Five Orthodox Jewish facilities in New York City were reportedly fined $ 15,000 for alleged coronavirus pandemic health code violations for having more than 10 people in their religious facilities.
The religious rooms in Borough Park, where protests took place last week, have not been closed because the police do not have the authority.
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New restrictions temporarily limit the size of religious gatherings in the COVID-19 hotspots. The restrictions limit participation in all places of worship to 25% or a maximum of 10 people.
Six coronavirus clusters have emerged in Brooklyn and Queens, and Counties of Broome, Orange and Rockland. The state has closed schools and non-essential businesses in these areas and limited gatherings.
The number of New Yorkers hospitalized with the coronavirus continues to rise, Governor Andrew Cuomo said on Saturday as authorities increased their focus on banning mass gatherings at COVID-1
Cuomo announced that 826 people were hospitalized with the virus – the highest number since July 15. Eight New Yorkers died from the coronavirus on Friday, according to government officials.
Still, the governor insisted that “numbers are still good news,” noting that public health officials attributed 18% of positive tests that week to a so-called “red zone”, home to 2.8% of the state’s population .
The Catholic Diocese of Brooklyn sued the state in federal court last week, saying Cuomo’s plan would effectively force more than two dozen of its churches to close their doors, despite the fact that they have “reopened without reopening for months in strict compliance with all medical and state guidelines Incidents related to COVID. “
US District Judge Eric Komitee called the case a “difficult decision” but joined Cuomo in denying the church’s request for an injunction. The government, he ruled late Friday, “has wide leeway in combating the spread of deadly diseases under the precedent of the Supreme Court.”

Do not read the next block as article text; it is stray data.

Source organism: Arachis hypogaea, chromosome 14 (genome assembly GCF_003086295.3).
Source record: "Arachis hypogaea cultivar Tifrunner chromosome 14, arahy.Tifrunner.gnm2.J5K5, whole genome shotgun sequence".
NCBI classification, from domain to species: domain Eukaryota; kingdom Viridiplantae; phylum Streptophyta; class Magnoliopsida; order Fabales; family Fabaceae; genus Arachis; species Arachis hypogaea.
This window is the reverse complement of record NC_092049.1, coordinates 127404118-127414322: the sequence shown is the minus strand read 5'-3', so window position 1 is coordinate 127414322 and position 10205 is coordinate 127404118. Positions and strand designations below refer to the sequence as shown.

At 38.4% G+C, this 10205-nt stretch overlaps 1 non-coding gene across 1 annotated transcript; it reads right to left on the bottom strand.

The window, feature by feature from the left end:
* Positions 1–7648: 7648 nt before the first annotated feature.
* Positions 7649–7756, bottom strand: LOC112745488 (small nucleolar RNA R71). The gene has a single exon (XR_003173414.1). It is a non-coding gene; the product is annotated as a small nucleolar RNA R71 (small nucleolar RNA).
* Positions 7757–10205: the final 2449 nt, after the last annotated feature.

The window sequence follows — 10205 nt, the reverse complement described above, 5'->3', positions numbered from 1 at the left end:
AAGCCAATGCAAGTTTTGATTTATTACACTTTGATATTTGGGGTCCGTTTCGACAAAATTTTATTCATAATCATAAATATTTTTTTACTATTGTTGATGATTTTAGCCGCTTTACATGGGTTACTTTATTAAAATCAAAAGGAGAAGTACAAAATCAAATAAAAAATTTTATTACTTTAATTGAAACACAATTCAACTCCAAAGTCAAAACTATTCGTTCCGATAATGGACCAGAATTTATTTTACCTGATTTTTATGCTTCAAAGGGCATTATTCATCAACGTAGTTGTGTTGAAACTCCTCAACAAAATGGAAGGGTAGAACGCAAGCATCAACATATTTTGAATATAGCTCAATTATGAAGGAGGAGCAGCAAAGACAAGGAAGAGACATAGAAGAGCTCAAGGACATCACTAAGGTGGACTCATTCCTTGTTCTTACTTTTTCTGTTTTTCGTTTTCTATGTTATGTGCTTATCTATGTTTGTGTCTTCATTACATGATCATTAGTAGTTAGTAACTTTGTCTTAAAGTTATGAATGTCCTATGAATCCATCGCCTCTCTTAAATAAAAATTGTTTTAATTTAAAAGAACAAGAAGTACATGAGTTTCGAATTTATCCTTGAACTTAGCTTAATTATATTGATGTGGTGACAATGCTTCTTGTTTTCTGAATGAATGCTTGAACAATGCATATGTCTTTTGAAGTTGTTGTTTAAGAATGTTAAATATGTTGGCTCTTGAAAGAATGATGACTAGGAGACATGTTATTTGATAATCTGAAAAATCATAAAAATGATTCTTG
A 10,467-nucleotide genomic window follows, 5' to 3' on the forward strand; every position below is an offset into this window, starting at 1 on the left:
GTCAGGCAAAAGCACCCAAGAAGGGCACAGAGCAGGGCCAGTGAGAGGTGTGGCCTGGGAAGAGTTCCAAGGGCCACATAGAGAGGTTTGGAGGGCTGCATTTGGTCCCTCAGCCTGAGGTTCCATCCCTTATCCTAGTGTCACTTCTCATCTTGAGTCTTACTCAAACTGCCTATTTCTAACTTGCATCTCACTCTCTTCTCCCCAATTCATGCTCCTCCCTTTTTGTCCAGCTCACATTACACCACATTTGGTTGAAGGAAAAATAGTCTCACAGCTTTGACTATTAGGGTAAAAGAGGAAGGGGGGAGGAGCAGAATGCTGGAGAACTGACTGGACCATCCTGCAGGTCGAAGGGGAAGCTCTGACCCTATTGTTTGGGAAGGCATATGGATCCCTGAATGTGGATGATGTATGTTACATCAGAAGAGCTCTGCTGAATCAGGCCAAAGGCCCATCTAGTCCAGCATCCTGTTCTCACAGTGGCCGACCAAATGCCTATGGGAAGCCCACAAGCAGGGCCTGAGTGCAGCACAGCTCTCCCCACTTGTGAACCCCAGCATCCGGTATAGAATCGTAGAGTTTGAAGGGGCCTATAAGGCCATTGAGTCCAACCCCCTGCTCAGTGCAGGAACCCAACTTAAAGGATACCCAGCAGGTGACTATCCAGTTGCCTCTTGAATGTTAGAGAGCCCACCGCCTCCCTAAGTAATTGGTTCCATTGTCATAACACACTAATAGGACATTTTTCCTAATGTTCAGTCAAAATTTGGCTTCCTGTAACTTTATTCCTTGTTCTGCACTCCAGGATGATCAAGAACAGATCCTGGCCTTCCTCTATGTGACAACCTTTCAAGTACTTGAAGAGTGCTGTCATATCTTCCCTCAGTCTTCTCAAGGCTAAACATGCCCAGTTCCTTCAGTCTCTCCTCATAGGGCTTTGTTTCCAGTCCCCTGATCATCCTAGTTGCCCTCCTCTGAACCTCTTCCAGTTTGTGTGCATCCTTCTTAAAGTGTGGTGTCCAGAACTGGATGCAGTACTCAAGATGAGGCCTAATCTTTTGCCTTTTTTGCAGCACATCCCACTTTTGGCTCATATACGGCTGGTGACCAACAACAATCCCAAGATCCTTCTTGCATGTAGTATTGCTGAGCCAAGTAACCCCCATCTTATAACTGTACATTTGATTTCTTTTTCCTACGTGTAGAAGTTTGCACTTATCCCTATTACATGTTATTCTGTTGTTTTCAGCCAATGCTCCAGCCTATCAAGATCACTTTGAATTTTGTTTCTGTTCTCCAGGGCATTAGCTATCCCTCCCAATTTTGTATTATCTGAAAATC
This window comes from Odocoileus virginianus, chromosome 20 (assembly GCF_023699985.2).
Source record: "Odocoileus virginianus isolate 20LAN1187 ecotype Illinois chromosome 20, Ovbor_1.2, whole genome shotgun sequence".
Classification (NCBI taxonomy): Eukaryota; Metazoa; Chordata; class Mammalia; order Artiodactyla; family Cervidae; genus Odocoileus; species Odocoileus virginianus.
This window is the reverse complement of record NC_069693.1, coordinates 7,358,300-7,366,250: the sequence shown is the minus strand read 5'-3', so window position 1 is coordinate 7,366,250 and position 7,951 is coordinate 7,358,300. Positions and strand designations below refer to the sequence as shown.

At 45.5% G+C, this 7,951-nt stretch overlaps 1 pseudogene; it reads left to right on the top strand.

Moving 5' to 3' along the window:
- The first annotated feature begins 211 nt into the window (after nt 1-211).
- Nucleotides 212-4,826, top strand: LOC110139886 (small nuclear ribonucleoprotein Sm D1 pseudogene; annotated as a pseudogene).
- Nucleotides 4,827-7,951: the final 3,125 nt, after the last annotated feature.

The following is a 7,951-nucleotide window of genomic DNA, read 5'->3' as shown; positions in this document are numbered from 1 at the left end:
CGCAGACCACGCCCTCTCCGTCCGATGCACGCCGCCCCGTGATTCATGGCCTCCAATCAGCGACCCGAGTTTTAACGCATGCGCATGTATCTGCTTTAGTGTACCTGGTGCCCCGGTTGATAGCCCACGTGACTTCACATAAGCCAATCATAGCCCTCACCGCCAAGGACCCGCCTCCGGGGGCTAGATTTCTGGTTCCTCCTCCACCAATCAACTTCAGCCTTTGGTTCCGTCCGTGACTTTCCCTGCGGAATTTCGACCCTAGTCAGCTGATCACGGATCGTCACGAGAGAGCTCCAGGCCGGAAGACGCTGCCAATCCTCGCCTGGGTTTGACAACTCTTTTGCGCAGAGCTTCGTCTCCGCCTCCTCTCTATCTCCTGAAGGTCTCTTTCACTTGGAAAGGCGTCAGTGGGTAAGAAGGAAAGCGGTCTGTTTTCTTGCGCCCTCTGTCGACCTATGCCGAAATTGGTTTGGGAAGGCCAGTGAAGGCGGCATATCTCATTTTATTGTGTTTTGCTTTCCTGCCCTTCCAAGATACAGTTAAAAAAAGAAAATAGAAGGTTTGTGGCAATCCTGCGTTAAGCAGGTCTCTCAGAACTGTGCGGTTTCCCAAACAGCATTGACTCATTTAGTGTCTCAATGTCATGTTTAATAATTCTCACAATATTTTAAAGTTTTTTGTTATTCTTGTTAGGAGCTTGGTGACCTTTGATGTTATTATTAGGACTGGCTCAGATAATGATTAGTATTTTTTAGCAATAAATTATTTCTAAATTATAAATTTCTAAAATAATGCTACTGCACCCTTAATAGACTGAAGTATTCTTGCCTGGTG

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The verdict followed a similar ruling on Friday by another judge in New York’s Eastern District who refused to block Cuomo’s plan. That decision followed an emergency hearing in a lawsuit filed by rabbis and synagogues who said the restrictions were unconstitutional and tried to postpone enforcement until after the Jewish holidays.
Another tune earlier this year when a federal judge said New York Governor Andrew Cuomo, Attorney General Letitia James and New York Mayor Bill de Blasio “crossed” their executive boundaries by restricting worship services and tolerating mass protests while the state continued coronavirus -Restrictions to open again.
“Governor Cuomo and Mayor de Blasio could just as easily have discouraged public health protests without condemning their message and, at their discretion, suspend enforcement for public safety reasons rather than encouraging what they knew was an obvious one Disregard of outdoor boundaries and social distancing rules, “said the judge. “They could have been silent. But Governor Cuomo and Mayor de Blasio have sent a clear message through their actions that mass protests deserve preferential treatment.”
Special advisor to the Thomas More Society, Christopher Ferrara, celebrated the decision, calling Cuomo’s Executive Orders a “fraud” that “went straight out the window as soon as he and Mayor de Blasio saw a mass protest movement that brought them to the streets by the thousands” .
“Suddenly, limiting ‘mass gatherings’ was no longer necessary to ‘save lives’,” Ferrara said in a statement to Fox News. “Still, they continued to ban graduations and other outdoor gatherings with more than 25 people.”